- Associated Press - Thursday, June 4, 2015

FARGO, N.D. (AP) - Supporters of a planned $2 billion Red River diversion project say the Minnesota Department of Natural Resources is inventing reasons to oppose a related upstream ring dike project.

Federal court documents filed Wednesday by attorneys for the Fargo-Moorhead Diversion Authority accuse the DNR of failing to exercise its policies “in an evenhanded way” and says the agency’s “newfound objection” about the width of the levee south of Fargo is bogus.

“This clearly post-hoc rationalization implicates no conceivable Minnesota interest,” writes Michael Drysdale, an attorney for the diversion authority.

A group of diversion opponents representing about 20 cities and townships in North Dakota and Minnesota filed a lawsuit in August 2013 and later added a motion to stop construction of the dike that is meant to protect structures in the Oxbow, Hickson and Bakke areas. Those communities are located in an area that would be flooded as a staging area for the diversion in times of high water.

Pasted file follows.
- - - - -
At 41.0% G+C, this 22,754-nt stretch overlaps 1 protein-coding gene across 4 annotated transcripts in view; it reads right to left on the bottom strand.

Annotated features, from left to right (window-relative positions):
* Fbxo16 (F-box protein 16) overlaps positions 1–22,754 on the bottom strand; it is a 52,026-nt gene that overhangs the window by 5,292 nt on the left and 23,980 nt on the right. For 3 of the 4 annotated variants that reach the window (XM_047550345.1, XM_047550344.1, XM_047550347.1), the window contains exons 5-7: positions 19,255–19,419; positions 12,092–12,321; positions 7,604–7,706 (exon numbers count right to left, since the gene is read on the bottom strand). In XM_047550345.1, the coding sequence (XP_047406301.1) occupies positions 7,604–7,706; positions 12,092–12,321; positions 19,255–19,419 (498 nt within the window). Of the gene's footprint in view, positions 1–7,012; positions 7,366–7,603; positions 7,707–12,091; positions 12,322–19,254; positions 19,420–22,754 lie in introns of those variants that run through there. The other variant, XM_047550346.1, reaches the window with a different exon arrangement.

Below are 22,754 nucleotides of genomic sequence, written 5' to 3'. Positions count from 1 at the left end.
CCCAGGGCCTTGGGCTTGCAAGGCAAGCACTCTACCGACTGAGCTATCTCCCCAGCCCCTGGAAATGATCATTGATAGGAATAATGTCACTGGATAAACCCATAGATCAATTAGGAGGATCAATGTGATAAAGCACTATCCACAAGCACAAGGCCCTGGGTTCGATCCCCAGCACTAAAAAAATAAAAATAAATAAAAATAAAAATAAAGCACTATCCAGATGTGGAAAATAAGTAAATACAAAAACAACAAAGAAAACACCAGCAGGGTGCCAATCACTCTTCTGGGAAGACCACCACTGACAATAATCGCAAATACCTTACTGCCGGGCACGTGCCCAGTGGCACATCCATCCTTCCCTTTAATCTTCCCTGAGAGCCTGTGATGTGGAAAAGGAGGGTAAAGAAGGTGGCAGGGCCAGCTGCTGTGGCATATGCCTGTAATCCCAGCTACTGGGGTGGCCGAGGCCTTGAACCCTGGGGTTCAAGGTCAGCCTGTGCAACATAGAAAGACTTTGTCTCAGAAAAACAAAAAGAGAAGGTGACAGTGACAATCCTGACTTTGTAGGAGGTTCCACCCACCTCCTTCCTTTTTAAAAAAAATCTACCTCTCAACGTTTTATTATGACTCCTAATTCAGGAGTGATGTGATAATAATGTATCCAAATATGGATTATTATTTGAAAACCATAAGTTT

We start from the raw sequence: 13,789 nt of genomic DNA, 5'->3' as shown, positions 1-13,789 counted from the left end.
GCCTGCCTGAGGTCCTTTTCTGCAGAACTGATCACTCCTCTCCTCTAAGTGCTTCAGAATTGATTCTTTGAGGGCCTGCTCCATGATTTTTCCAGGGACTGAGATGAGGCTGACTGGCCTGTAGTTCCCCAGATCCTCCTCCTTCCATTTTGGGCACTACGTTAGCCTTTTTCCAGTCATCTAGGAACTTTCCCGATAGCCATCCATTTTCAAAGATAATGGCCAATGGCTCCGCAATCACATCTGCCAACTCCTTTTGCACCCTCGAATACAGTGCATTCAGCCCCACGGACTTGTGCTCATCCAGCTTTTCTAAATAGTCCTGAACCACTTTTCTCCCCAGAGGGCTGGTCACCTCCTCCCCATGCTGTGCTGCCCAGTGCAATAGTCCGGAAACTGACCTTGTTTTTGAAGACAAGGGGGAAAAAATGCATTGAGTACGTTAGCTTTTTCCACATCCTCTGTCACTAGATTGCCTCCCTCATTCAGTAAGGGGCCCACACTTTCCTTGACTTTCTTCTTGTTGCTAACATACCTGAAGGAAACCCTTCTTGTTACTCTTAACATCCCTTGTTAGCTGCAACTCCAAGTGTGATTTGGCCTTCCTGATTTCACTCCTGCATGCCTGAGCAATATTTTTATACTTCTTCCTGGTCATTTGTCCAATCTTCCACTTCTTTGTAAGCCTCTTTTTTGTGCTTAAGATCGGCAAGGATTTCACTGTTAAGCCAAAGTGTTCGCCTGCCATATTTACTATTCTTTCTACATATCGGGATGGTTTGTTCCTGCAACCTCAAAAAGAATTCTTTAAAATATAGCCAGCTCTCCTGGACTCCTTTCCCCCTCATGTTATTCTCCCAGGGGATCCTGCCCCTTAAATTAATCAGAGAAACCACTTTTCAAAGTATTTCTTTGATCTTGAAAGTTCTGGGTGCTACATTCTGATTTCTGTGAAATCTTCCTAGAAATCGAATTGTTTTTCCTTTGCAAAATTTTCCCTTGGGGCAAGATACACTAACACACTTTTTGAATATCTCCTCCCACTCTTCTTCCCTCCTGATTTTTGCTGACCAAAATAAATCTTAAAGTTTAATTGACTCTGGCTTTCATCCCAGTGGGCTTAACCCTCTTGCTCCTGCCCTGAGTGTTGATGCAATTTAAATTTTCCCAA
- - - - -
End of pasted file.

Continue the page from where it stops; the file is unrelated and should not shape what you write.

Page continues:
A federal judge has halted construction of the levee until the DNR completes its environmental study of the entire diversion. The diversion authority is appealing the decision.

The DNR had complained before the lawsuit was filed about the construction of the levee, but the diversion authority believed it had satisfied those concerns by knocking down the level of protection from a 500-year flood to a 100-year event. Drysdale says the DNR is going against multiple public statements by now opposing any type of levee before their report is complete.

The DNR says in court documents that while it has allowed other communities to build protection to address 100-year flood levels, the Oxbow levee is different because it’s part of the entire diversion project.

The diversion authority also denies that levee construction has continued after the injunction, as is alleged by diversion opponents. Drysdale says the authority is performing erosion control work on previously constructed portions of the dike, but any other construction activity at the site is being performed by homeowners or other private parties.

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